So, we are on to new things now. This week will be spent improving his balance and increasing his ability to walk independently. It will come just takes time. The bigger they are, the more difficult it is to overcome the top-heaviness created by the halo. Axel's surgeon told us that adults sometimes take up to two weeks to even be upright, and a couple more to walk independently without the aid of a person or a walker. I have a video of him walking yesterday, but the nurse didn't see that I was recording (something about holding the camera up in front of my face made it tough to see this) and started asking me questions about our insurance.
Saturday, May 21, 2011
We just busted out of the hospital! Axel is now back at Ronald McDonald house with us, and we'll leave for the airport from here in the morning. WOOT WOOT!
Friday, May 20, 2011
Downright beat. And I didn't even take a single picture or video today!
We arrived at the hospital at 8:00, just in time to give Axel breakfast and get him up to use the bathroom. Then the resident came in to make the necessary adjustments to Axel's halo. That needed to wait until he was able to stand and sit upright for a couple minutes at a time.
Then it was time for PT, and we made a loop of the 5th floor again. (that's 280 feet for anyone who wants to know.) Then we brought him down to the therapy play area where we could practice stepping up and down curbs since we will have to maneuver two steps to get in and out of our house. Axel was a little quiet during this time, which is about our only indicator that he's in pain. We brought him back to bed, and it was time for lunch so he ate and then took a rest.
When he woke up the PT was back. Our biggest concern is my back since I messed it up doing the very first transfer with him back on Tuesday. When we go home on Friday next week, it will be me alone with Axel, having to get in and out of cabs, in and out of the plane, etc. That, and I'll be alone with him every day so I need to be able to do transfers in and out of bed as well. There is a lot, and with the halo on he weighs about 70 lbs.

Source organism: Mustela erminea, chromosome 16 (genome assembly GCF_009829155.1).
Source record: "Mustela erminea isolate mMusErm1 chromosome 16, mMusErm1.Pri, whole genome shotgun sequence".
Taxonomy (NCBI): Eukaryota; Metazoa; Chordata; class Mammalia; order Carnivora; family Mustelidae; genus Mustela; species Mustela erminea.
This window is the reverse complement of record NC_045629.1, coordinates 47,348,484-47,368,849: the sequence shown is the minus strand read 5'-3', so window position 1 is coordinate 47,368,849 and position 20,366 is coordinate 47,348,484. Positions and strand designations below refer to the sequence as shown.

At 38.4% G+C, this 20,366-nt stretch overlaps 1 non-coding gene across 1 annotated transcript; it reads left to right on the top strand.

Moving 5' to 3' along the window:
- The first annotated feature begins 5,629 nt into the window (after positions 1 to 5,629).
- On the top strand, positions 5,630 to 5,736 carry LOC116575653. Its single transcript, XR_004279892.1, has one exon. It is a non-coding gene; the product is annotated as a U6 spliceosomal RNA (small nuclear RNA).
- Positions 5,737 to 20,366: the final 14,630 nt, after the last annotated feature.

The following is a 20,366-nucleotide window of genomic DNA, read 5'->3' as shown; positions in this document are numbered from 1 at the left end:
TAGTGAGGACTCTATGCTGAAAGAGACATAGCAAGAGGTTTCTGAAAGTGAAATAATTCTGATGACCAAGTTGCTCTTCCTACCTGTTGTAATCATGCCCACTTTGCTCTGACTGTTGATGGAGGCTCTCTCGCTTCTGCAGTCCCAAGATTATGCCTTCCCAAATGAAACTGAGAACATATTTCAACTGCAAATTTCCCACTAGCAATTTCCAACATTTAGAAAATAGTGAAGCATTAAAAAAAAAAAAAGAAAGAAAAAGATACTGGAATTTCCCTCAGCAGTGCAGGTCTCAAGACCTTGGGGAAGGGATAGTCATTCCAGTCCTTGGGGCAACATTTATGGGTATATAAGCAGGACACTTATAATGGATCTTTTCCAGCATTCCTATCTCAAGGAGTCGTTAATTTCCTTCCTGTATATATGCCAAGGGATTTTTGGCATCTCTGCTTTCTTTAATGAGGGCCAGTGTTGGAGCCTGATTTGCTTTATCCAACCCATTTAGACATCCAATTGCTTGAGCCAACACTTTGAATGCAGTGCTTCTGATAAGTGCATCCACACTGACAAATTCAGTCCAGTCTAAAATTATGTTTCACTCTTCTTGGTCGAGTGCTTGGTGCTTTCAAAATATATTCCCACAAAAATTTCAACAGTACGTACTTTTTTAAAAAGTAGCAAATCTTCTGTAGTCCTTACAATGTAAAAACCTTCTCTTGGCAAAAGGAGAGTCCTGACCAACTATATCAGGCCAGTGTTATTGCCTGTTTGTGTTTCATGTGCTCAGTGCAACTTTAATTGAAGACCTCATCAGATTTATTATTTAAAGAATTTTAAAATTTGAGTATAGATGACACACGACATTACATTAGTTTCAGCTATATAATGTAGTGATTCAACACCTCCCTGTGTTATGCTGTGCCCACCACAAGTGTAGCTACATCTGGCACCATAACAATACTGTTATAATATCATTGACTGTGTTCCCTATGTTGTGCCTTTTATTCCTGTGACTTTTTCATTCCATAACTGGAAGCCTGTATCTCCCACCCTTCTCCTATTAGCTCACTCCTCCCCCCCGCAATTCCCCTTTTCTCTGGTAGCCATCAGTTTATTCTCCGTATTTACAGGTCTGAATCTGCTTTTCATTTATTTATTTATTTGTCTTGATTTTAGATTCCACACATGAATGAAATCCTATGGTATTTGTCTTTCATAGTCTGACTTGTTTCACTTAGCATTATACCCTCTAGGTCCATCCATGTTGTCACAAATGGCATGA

The therapy play area has real car (though it's a two door.) and we practiced doing transfers in and out of the car. I was able to do it ok, but there is a lot to think about, like the fact the bars from the halo hit the roof of the car as he's getting in if I don't bend him over at exactly the right time, while at the same time making sure his butt is on the seat, but that he's leaned back far enough to REACH the seat with his butt!
We transferred in and out of the car twice, and while I was buckling him back in the wheelchair, I lost it. I started crying and I didn't even know why. I think it was the combination of being tired, the thought that I'll be completely on my own doing this, and just all there is to think about when traveling with a child in general, then add in that I'll have Axel, luggage, wheelchair transfers, his pain, what if he has to go to the bathroom on the plane, etc. etc. and it was all just too much for that one moment. I hate when I'm crying and I can't even talk well enough to explain WHY I'm crying because really, I DON'T KNOW! And I asked God to just make me comfortable with all of this because my kid is depending upon me to manage it all safely....ALONE!
Half hour later, we were back in Axel's room when his surgeon came in to do rounds. He looked at Axel's surgical site and removed the bandages from his hip. It was the first time we've been able to see the hip wound. It looked great, and he said Axel is healing FAR faster than expected. He didn't see any reason for us to visit the clinic next Thursday unless there was some unusual problem, so.....we are free to FLY HOME! In a whirlwind of activity, with about five different people working at once, we were able to get my and Axel's flights changed so we can fly home with Dean and Angela on Sunday! We were able to get prescriptions for pain meds sorted out and all the other little details. The only one we're left to figure out is the wheelchair which....please God!....will be taken care of tomorrow!
So, the plan is to pack up everything tomorrow night, then arrive at the hospital about 4:30 Sunday morning, get him discharged out (paperwork is going to be prepared Saturday night) and be to the airport by 6:30 for our 8:00 a.m. flight. This puts us on the ground at home at 10:30 a.m.
Thank you God, for arranging all of this! I know it's because it really is too much for just one person to get him home by plane, and God knew I really needed Dean's support in doing it. Dean and I are a great team. Several times today staff told us how well we work together and communicate with each other. I know part of their job is to encourage us as parents, but it worked. It really helps that we have God guiding us, and an amazing little boy who we love dearly!